Foster-Keddie founded Vintage Vantage, selling funky disco-era finds like a Columbine High Class of 1977 T-shirt with a gun-toting Minuteman (price $1,977) and a Star Wars/Atari T-shirt for $320.
He also markets his own line of cotton-and-attitude shirts, like the “Besame” shirt, reading, in Spanish, “Kiss Me -- I’m Mexican.”
Conspiracy buzz suggests the geezer-vote shirt is meant to discourage under-25s from voting, on the presumption that their votes are more liberal than not. E-chatters point out that Urban Outfitters’ jefe, Richard Hayne, and his wife have given more than $25,000 to Republican causes over 10 years.
Foster-Keddie, Yale 2000, doesn’t get into that, but his website does mock Dan Glickman, the Clinton agriculture secretary who now heads an Ivy League policy institute.
Glickman wrote to Hayne protesting the shirt as “the wrong statement at the wrong time.”
But then, Glickman is a Harvard man....
* California sort of has its first Latino governor in modern times -- Xavier Lopez-Ayala, from the Montebello-Commerce area, governor of California’s YMCA model legislature. He prefers tax cuts to borrowing (are you listening, Gov. Schwarzenegger?) and says illegal immigration has become “an increasingly costly and potentially dangerous fact” and the state should work with the feds to “develop a more aggressive policy towards keeping our Mexican and Canadian borders closed” to illegal immigration.
* Rohrabacher (see above) has seen his anti-asteroid bill pass the House and head for the Senate. It names a $3,000 award for the late astronaut Pete Conrad and bestows it on amateur astronomers who find and track asteroids that could endanger Planet Earth.
* Nellie Connally, the widow of the former governor of Texas, who was riding in the jump-seat in Dallas in November 1963 when President John F. Kennedy was assassinated, will be speaking at the Richard Nixon Library & Birthplace on March 25 and signing her book, “From Love Field: Our Final Hours with President John F. Kennedy.”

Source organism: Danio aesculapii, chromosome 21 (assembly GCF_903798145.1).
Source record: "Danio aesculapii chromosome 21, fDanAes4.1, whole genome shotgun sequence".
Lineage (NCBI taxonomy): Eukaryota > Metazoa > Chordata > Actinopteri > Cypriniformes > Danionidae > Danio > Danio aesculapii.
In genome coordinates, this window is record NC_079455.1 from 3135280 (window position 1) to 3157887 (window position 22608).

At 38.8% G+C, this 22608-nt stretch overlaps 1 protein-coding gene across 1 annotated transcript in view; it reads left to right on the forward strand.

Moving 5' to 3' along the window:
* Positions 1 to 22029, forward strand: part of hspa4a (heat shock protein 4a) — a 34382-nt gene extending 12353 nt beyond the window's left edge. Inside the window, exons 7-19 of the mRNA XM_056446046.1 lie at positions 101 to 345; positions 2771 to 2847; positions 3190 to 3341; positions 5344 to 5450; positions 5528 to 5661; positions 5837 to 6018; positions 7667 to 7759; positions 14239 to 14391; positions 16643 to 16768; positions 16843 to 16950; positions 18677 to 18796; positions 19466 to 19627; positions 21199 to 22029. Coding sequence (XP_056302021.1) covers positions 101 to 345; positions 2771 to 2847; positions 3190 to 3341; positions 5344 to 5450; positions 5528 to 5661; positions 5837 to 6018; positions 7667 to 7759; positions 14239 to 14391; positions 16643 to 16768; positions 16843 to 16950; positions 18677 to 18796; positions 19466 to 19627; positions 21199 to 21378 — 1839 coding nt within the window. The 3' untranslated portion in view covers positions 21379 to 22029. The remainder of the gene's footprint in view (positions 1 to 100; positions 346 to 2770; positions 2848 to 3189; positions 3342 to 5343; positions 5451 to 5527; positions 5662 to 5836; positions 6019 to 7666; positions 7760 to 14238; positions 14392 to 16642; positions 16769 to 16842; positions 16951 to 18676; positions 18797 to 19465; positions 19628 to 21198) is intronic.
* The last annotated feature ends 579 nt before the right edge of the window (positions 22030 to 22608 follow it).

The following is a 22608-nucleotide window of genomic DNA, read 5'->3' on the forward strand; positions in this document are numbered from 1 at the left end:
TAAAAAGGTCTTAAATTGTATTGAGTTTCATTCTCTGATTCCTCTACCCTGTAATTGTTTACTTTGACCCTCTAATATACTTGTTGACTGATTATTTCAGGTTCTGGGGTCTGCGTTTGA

* Kelly Hayes-Raitt gets named one of a dozen “Women of the Year” by the Los Angeles County Commission on Women today, and then flies to D.C. to brief members of Congress tomorrow on women in Iraq, where she journeyed twice last year.
You Can Quote Me
“My daddy said I had to vote for it, so I am going to.”
Los Angeles City Councilman Eric Garcetti’s droll reason for voting for a ban on political fundraising by city commissioners -- a ban recommended by the city ethics commission, whose members include Gil Garcetti, former L.A. County district attorney and the councilman’s father.
Everything old is new again, and, well, vice versa. A quarter-century after he first sat in Congress, left, Dan Lungren, who in the meantime has been California attorney general and the man Gray Davis defeated for governor in 1988, may be going back to Congress. Primary votes put Lungren ahead of state Sen. Rico Oller in the election to replace Sacramento-area Rep. Doug Ose. But lots of absentee and provisional ballots are uncounted, the secretary of state’s office says. The district is so heavily Republican that whoever wins the primary is almost certain to win in November, in an election with even less suspense than this year’s Best Picture Oscar competition.
Patt Morrison’s columns appear Mondays and Tuesdays. Her e-mail address is email@example.com . Her earlier columns can be read at www.latimes.com/morrison. This week’s contributors include Patrick McGreevy and Jean O. Pasco.